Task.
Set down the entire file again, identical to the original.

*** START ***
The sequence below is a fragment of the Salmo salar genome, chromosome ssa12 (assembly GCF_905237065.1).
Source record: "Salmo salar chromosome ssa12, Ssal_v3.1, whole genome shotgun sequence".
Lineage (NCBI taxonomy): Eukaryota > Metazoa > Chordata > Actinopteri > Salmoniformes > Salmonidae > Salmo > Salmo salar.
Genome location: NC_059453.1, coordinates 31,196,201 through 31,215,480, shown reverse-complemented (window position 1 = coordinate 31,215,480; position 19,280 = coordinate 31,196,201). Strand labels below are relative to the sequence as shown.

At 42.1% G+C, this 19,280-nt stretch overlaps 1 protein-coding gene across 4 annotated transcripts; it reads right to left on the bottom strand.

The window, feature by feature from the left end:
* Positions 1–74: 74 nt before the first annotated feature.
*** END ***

The sequence below is a fragment of the Salmo salar genome, chromosome ssa12 (assembly GCF_905237065.1).
Source record: "Salmo salar chromosome ssa12, Ssal_v3.1, whole genome shotgun sequence".
Lineage (NCBI taxonomy): Eukaryota > Metazoa > Chordata > Actinopteri > Salmoniformes > Salmonidae > Salmo > Salmo salar.
Genome location: NC_059453.1, coordinates 31,196,201 through 31,215,480, shown reverse-complemented (window position 1 = coordinate 31,215,480; position 19,280 = coordinate 31,196,201). Strand labels below are relative to the sequence as shown.

At 42.1% G+C, this 19,280-nt stretch overlaps 1 protein-coding gene across 4 annotated transcripts; it reads right to left on the bottom strand.

The window, feature by feature from the left end:
* Positions 1–74: 74 nt before the first annotated feature.